On the final ten minutes of the drive, I explained to the mp3 player that its 'random' choice highly amused me. Sure, of the hundred-plus songs it had at its disposal, its only option was to play 'Time Stand Still' as I crossed into terra familiara.
In Miyazaki's "Spirited Away," the ghostly passengers manifested, taking solidity as they neared their destination. As the signs grew more and more familiar to me, I felt myself—that sturdy collection of opinion, belief, and time—melting away into the far more malleable version of myself I once had been. Even down to the fog on the headlights, the ending to this trip could have been plucked directly from any number of coming-home dreams I've had over the years, ever since I moved away.
A solitary woman guiding twin beams of light down a road unshared. My car's headlights whipped away too quickly as I passed the churchyard, leaving me no opportunity to see the silent, named sentinels lining its rows.
By the time I pulled into the familiar driveway, I half-wondered if I was nothing more than the least-substantial visitor in a town solely inhabited by ghosts of my own remembrance. There, the sterile replacement for the Bryants' split-rail fence, for years a local landmark; there, the church where Jeff and I married among a cloud of hovering, celebratory friends; there, the place where the Carlisles' century-old oak fell during a freak windstorm—there:
No, my mind whispered. A litany. Alabama, Jeff, large cats, circle of geeks. Not this place. Not any more.
I woke up the next morning to the sound of a howling thunderstorm squatting just over the house. (My pen originally wrote "our house" even as my head was shaking a denial. Some phrases, once learned, are difficult to unlearn.) As I lay listening to the rain, a simultaneous crash of lightning and thunder came. When it left, it took the electricity with it.
Silence settled in as fans, air conditioner, and sundry appliances whirred slowly and then halted. I did not hear my mother stir; she must have been sleeping with her good ear to the pillow in order to have missed hearing that commotion.
I think sometimes about the life I've chosen for myself: caretaker of geeks, of those few people whom I've decided to pull into my life. So often, I felt that my choice as caretaker is a horrible, awful example of chickening out, of taking the path of least resistance.
I lay in bed this morning and realized with a sharp, sudden horror, that no, I have not taken the easiest way offered to me. It came to me with the aching clarity of an answer you know is right, whether you like it or not.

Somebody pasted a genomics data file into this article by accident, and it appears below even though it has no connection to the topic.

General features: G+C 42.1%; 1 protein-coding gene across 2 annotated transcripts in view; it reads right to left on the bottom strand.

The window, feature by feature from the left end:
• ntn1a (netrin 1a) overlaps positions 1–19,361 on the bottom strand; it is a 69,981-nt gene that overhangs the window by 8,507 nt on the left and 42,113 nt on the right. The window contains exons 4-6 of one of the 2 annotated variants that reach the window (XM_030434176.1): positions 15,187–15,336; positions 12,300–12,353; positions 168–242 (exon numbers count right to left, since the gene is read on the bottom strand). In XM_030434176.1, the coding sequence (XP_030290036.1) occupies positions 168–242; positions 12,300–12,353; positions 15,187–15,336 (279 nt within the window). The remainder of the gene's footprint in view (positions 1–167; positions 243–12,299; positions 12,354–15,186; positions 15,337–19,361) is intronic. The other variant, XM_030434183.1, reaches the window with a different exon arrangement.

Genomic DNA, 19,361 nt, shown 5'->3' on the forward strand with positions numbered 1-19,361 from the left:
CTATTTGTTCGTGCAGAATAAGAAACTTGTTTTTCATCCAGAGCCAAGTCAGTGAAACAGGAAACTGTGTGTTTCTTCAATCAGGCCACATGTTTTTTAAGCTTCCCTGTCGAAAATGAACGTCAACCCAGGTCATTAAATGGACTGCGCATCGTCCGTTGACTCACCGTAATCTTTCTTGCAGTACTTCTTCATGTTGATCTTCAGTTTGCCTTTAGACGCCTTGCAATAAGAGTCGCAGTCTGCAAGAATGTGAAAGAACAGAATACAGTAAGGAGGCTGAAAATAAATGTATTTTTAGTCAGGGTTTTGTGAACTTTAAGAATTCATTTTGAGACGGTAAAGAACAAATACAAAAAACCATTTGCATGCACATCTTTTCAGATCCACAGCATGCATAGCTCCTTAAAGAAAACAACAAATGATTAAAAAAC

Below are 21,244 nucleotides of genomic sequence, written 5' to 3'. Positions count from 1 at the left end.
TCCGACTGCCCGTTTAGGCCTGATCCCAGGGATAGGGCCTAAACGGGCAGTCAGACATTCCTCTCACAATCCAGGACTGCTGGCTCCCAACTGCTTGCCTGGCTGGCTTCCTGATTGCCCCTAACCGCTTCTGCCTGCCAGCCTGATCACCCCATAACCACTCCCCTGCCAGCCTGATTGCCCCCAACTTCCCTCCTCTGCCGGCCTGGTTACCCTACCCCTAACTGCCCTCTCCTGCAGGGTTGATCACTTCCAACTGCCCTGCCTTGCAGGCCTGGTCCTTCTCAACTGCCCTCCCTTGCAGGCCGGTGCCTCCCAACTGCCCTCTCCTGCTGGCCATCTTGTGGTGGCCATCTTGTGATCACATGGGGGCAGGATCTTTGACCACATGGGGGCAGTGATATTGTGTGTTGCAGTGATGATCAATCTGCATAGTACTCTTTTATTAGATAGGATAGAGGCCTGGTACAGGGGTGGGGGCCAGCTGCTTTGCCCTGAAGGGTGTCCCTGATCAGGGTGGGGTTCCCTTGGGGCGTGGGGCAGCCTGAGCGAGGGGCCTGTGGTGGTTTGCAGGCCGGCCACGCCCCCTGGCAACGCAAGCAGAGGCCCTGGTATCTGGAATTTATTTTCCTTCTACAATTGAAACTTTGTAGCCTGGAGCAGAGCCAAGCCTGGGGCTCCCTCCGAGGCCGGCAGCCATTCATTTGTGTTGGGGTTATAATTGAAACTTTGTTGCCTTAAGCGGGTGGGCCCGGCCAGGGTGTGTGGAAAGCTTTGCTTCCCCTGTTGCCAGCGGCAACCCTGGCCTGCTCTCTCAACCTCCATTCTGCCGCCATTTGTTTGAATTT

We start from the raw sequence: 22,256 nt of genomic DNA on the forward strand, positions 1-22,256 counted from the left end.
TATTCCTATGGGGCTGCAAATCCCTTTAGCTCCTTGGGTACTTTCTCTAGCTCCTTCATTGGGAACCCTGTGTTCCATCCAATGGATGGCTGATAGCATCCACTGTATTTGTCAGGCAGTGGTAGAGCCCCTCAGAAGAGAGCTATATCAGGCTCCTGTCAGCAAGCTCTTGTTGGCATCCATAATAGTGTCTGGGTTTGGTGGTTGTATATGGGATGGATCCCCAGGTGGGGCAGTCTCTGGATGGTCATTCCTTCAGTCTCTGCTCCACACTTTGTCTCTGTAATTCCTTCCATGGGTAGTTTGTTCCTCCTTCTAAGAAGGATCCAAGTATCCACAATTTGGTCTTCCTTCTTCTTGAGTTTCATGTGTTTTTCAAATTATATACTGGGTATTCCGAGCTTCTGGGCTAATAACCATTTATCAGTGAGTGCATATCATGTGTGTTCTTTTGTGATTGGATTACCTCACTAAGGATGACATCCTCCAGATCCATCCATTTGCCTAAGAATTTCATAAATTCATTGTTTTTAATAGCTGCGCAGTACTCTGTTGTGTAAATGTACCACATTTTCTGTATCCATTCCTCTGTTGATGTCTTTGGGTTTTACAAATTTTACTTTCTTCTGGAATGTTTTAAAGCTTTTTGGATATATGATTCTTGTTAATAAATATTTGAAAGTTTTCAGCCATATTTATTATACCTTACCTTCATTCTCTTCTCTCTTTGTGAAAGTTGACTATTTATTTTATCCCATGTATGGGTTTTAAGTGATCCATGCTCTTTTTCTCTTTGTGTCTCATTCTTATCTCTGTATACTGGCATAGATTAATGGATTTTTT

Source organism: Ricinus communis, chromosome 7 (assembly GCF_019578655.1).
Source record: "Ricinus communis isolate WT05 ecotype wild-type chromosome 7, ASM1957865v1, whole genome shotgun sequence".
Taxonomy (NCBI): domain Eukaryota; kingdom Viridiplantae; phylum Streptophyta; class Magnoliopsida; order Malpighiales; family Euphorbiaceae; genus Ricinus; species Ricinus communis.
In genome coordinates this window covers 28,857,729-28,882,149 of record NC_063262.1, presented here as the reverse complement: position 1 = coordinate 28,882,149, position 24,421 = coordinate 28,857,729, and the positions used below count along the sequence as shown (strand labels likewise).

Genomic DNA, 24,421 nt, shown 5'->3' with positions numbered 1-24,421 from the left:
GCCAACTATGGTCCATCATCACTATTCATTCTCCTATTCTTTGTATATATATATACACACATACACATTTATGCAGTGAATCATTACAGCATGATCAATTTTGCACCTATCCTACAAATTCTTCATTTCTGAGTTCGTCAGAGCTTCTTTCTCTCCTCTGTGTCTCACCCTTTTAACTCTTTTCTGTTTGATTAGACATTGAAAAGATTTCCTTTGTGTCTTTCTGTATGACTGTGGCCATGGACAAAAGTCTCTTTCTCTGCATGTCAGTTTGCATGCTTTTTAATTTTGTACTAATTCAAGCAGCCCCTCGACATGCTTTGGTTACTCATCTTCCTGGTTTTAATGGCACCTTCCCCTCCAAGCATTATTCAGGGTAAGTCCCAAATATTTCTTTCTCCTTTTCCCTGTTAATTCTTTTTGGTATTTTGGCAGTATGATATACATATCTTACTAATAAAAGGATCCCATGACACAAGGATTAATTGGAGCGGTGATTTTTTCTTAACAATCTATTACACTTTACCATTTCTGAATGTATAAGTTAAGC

How simple, how easy, it would be. Like falling, and letting gravity do the work. A town named for my family, a road named for my great-grandfather, a community center named after my grandfather, and several generations of children (and adults) who had my mother for a teacher.
I stayed away for eight months this time, and it took less than twelve hours for the tide to rush back and slam between my ears. Here, by dint of birth and breeding, I would never—could never—be a stranger. Part of the community whether I asked for it or not, unlike our days in Huntsville where we freely admit to recruiting geeks into our ragamuffin alternate family.
I could come back, and I'd be welcomed with the same collective arch of eyebrow reserved for those who have gone out 'into the world' and chosen to return.
I could come back, but that tide would kill me.
There is such a thing as drowning in one's past, of being so thoroughly trapped by the expectations of forebears and family that you feel you have no ease of movement remaining. A life lived wholly by the expectations of those you are only related to.
I stood in the churchyard this morning, staring at the graves of my father and my grandfather, under a tree that was tiny during my childhood, when Keith died first—
In our adulthood, it has far outstripped me. It is taller than me now—far taller—and will outlive the generations of my family that will be buried under it.
But not me.
When I spoke with Colter on Friday night, he mentioned longingly that Nashville was a five-hour drive from Little Rock, and Atlanta was so far away that he did not even know how far it was.
I thought of the cities I have learned in the past five years. Birmingham. Nashville. Atlanta. Huntsville. Words came to my mind that, five years ago, I never dreamed might have been possible:
"Jeff, you won't believe this, but I think I might be turning into a bit of an Alabama girl after all."
I will be home—really home—on Monday.